Parquet Patterns

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Parquet Patterns

Parquet Patterns, Parquet flooring patternsMost of us know that parquet flooring is made up of small pieces of wood put together to make a pattern on the floor – parquet patterns! Usually but not exclusively hardwood is used, with pieces not thicker than 15mm deep. They can even be as thin as 2 or 3mm and still last for many years, although most solid hardwood floors today are between 6 and 10mm thick. The parquet is laid on top of an existing load bearing floor and is meant to be decorative rather than simply functional. While oak is the most commonly used wood to make parquet flooring in the northern hemisphere, it is possible to use more than one species of wood in order to get a contrast in colour and in the pattern of the grain.

The simplest pattern for parquet flooring is regular or irregular lengths of wood laid down in strips. Two popular designs are known as Herringbone and basketweave. Patterns can be combined together to create a pleasing effect.

Herringbone can be laid in what is referred to as single, double or triple block. Using an arrangement of rectangles, the pattern is laid out in the same style as the skeleton of a fish, hence the name. Chevron Parquet is very like herringbone in design but the ends of the blocks are removed at an angle, which makes a chevron like pattern on the floor. Rows of blocks alternate between light and dark, which is a result of the light being reflected away from the wood at different intensities. This will depend on the grain and its direction within each row.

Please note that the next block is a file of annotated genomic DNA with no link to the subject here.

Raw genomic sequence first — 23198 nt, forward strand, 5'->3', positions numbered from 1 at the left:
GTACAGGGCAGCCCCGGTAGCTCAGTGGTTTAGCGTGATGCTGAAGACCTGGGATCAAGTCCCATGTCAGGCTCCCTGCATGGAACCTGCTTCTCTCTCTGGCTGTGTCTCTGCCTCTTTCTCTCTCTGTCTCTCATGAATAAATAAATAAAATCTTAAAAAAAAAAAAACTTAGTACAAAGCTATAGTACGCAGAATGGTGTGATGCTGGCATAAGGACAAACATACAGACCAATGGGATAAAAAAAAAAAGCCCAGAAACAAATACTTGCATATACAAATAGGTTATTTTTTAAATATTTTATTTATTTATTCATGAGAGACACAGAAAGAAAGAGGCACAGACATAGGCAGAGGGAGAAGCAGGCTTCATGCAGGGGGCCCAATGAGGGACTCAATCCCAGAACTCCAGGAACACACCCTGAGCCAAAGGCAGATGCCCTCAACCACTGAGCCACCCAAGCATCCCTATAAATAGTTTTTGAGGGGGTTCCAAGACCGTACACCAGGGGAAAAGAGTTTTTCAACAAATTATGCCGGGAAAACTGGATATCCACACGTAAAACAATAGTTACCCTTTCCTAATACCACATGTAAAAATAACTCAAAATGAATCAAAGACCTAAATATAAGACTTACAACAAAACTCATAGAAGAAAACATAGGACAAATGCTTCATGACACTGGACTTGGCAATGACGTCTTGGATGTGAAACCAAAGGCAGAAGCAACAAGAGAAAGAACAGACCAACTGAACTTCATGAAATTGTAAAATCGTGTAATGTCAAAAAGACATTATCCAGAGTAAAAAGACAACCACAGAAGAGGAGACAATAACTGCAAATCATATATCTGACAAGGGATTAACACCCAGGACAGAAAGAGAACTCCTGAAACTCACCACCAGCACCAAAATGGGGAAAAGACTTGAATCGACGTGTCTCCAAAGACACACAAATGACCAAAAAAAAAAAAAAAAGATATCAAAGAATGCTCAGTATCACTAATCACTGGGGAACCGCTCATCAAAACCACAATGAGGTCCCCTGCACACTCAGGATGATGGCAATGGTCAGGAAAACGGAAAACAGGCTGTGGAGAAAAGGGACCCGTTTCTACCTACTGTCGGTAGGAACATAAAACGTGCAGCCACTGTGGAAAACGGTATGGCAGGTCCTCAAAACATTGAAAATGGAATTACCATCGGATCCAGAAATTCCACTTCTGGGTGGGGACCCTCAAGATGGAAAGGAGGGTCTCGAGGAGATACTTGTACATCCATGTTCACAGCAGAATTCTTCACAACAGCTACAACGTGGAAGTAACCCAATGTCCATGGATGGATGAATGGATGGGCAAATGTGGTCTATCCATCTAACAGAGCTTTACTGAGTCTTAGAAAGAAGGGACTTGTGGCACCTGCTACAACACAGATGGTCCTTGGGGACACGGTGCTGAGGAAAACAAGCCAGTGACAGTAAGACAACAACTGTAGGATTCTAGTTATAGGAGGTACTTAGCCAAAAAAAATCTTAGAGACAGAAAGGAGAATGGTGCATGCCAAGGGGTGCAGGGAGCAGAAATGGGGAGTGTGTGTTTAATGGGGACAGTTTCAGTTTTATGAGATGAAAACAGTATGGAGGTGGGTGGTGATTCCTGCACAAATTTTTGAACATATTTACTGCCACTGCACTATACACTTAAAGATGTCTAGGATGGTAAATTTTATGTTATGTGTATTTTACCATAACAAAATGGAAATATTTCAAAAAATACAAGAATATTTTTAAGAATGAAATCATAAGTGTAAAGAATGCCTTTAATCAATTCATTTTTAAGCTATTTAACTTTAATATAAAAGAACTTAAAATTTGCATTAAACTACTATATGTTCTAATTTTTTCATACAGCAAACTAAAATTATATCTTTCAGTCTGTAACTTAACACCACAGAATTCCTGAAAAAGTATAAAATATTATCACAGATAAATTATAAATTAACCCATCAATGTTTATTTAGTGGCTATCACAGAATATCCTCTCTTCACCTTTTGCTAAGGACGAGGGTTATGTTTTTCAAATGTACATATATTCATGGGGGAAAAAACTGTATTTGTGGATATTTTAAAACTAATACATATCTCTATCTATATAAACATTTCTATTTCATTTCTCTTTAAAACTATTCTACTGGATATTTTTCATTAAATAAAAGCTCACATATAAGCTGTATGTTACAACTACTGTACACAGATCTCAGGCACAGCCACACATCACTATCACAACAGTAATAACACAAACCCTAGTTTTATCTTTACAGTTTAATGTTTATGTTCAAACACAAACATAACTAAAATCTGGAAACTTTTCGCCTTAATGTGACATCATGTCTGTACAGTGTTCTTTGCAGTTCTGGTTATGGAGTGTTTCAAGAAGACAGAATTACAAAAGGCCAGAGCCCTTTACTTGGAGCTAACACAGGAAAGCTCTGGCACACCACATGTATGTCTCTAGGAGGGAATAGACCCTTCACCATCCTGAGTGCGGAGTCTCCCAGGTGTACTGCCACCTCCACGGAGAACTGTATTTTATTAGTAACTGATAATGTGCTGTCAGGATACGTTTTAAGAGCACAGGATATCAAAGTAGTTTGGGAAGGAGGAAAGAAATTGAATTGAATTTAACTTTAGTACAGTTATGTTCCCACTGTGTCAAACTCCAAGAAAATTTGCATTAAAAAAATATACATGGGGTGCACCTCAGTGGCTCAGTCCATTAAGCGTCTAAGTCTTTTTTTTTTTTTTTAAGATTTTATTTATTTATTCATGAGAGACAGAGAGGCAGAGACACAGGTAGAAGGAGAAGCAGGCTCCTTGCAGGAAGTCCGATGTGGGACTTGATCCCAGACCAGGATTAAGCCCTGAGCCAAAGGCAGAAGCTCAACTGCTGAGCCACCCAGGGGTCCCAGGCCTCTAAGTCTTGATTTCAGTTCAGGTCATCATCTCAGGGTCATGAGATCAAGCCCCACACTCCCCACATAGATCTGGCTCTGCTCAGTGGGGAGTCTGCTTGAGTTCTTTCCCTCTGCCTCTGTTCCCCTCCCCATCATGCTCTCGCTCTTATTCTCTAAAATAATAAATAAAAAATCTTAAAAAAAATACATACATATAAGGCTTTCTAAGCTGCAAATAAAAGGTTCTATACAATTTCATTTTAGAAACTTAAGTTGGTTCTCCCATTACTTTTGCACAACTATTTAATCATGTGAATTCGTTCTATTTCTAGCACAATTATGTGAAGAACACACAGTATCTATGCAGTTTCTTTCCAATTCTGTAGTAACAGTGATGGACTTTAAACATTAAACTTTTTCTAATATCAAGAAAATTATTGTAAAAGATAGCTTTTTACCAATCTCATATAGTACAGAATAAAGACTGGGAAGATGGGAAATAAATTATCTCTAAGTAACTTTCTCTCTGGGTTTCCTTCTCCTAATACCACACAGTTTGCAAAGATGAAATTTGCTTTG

Basketweave is a simple but elegant floor design which is ideal for irregularly shaped rooms, as the pattern can be easily continued into smaller areas. Feature borders or custom inlays are all possible with this type of design. Treble Basket Weave involves the formation of parquet battens and squares which form a weave design, which would then be installed diagonally across a room.

We hope you find that helpful, if you need any further advice or help, don’t hesitate to contact us here or by calling 0845 602 7694.

By |2013-11-15T07:58:14+00:00October 2nd, 2013|History, How to, Patterns|0 Comments

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